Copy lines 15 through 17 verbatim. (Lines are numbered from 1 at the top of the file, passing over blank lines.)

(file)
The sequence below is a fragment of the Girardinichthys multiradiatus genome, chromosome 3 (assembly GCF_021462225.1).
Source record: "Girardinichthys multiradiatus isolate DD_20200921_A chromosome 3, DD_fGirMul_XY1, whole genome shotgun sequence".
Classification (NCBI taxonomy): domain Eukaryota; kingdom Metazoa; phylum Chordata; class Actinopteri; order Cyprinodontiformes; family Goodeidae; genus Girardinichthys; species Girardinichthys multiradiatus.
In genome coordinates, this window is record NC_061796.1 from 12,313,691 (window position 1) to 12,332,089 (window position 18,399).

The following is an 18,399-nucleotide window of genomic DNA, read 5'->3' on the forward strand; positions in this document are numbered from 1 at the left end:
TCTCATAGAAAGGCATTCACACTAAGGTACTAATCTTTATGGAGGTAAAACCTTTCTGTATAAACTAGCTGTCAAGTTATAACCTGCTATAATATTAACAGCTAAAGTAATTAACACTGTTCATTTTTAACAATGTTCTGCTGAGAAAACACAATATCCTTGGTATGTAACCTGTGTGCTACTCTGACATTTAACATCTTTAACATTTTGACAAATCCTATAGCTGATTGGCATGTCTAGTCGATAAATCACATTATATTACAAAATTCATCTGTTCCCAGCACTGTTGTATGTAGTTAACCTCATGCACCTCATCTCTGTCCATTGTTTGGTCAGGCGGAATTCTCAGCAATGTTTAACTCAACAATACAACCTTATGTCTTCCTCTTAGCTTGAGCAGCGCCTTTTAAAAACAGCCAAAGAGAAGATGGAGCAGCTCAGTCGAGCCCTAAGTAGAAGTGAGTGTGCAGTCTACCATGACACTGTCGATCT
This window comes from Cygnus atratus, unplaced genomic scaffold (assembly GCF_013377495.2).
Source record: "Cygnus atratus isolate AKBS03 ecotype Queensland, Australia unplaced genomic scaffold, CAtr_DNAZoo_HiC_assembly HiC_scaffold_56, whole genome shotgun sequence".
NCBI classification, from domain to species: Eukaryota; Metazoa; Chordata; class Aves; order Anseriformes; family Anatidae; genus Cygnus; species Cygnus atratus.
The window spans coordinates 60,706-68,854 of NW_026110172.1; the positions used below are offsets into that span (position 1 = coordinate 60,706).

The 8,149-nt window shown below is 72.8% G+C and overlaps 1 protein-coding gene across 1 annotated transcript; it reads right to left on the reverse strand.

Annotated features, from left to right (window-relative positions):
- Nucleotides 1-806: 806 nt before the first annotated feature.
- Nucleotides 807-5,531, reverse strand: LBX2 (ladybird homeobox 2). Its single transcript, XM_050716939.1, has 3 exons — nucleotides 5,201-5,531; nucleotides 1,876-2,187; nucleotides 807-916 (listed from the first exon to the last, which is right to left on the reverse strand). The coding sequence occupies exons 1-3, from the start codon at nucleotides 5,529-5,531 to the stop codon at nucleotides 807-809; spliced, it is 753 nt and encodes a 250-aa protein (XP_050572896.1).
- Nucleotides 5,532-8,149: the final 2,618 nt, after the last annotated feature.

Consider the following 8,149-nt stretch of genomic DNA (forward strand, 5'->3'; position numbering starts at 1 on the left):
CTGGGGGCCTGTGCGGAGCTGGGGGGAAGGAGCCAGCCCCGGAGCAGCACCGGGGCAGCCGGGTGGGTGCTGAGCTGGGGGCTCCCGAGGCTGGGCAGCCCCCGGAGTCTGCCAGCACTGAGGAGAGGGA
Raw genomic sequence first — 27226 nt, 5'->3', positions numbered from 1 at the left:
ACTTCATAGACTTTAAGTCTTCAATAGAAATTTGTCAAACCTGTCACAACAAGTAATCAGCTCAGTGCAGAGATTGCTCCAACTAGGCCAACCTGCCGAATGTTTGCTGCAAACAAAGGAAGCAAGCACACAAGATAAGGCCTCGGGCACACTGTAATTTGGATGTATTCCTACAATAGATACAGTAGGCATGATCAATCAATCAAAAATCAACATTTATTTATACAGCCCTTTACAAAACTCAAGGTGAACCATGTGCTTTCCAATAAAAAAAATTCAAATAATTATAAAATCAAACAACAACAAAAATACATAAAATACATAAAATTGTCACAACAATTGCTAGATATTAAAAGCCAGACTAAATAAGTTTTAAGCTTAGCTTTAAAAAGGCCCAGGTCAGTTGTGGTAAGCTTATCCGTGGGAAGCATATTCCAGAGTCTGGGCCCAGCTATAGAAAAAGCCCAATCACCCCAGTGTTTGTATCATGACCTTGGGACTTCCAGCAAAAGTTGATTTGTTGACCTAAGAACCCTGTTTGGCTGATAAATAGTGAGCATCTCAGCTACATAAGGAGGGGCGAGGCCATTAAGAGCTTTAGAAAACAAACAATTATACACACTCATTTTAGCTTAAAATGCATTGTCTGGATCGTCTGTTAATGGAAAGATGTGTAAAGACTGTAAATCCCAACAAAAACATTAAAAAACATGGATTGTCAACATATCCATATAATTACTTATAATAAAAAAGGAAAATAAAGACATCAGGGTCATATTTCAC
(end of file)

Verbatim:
- Nucleotides 5,532-8,149: the final 2,618 nt, after the last annotated feature.

Consider the following 8,149-nt stretch of genomic DNA (forward strand, 5'->3'; position numbering starts at 1 on the left):
CTGGGGGCCTGTGCGGAGCTGGGGGGAAGGAGCCAGCCCCGGAGCAGCACCGGGGCAGCCGGGTGGGTGCTGAGCTGGGGGCTCCCGAGGCTGGGCAGCCCCCGGAGTCTGCCAGCACTGAGGAGAGGGA